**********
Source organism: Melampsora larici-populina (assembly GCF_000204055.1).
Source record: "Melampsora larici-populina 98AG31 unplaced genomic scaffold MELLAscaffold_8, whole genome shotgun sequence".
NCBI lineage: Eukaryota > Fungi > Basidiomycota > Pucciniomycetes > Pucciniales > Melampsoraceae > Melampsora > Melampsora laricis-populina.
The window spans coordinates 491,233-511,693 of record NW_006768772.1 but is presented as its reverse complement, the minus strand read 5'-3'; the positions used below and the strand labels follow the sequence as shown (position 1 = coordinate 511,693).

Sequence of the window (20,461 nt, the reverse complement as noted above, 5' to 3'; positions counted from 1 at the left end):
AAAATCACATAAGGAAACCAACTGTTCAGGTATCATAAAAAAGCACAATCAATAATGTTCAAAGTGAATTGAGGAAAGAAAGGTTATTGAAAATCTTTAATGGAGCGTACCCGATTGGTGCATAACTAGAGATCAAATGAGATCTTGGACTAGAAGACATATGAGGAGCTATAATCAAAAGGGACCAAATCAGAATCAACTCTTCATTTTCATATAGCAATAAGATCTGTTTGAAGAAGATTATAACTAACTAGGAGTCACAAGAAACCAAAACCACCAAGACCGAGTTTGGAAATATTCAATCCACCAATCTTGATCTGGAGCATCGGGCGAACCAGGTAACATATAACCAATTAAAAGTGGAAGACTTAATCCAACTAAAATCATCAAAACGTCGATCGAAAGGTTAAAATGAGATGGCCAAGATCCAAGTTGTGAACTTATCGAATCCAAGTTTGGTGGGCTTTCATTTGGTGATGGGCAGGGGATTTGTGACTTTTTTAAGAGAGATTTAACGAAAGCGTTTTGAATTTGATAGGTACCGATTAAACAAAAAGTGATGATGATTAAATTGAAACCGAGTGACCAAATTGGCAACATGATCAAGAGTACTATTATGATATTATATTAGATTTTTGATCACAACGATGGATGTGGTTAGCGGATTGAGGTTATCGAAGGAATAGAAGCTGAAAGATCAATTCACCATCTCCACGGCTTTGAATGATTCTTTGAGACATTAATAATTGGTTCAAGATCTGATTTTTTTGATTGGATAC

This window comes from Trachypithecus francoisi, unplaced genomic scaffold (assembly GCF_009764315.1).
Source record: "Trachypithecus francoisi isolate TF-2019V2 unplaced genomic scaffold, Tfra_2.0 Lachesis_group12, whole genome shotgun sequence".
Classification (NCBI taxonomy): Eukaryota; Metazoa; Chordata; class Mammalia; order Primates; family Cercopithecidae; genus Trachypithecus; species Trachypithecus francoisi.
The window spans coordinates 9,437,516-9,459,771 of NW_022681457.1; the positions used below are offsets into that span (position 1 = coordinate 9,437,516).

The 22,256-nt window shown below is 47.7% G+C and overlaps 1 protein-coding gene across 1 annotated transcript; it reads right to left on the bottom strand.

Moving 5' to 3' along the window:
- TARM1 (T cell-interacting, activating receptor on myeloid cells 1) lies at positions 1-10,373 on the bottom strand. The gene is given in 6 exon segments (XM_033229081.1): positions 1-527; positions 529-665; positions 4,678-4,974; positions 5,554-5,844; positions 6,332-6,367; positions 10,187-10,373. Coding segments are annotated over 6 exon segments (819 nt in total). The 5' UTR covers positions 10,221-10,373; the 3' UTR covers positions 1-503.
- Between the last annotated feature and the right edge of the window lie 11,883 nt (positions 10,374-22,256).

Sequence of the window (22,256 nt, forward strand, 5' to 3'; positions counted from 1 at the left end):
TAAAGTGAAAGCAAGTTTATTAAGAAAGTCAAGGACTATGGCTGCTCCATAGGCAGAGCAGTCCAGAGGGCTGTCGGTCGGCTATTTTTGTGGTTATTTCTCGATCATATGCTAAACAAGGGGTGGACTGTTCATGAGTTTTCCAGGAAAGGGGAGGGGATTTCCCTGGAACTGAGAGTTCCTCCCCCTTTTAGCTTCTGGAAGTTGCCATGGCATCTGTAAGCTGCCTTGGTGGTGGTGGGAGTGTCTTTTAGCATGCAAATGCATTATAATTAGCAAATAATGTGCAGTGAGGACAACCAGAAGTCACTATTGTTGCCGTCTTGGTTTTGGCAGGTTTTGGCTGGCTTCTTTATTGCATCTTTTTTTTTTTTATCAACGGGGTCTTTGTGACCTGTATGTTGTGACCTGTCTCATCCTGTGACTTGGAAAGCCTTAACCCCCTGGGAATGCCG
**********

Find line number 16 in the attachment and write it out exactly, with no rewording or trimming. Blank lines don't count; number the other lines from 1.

TAAAGTGAAAGCAAGTTTATTAAGAAAGTCAAGGACTATGGCTGCTCCATAGGCAGAGCAGTCCAGAGGGCTGTCGGTCGGCTATTTTTGTGGTTATTTCTCGATCATATGCTAAACAAGGGGTGGACTGTTCATGAGTTTTCCAGGAAAGGGGAGGGGATTTCCCTGGAACTGAGAGTTCCTCCCCCTTTTAGCTTCTGGAAGTTGCCATGGCATCTGTAAGCTGCCTTGGTGGTGGTGGGAGTGTCTTTTAGCATGCAAATGCATTATAATTAGCAAATAATGTGCAGTGAGGACAACCAGAAGTCACTATTGTTGCCGTCTTGGTTTTGGCAGGTTTTGGCTGGCTTCTTTATTGCATCTTTTTTTTTTTTATCAACGGGGTCTTTGTGACCTGTATGTTGTGACCTGTCTCATCCTGTGACTTGGAAAGCCTTAACCCCCTGGGAATGCCG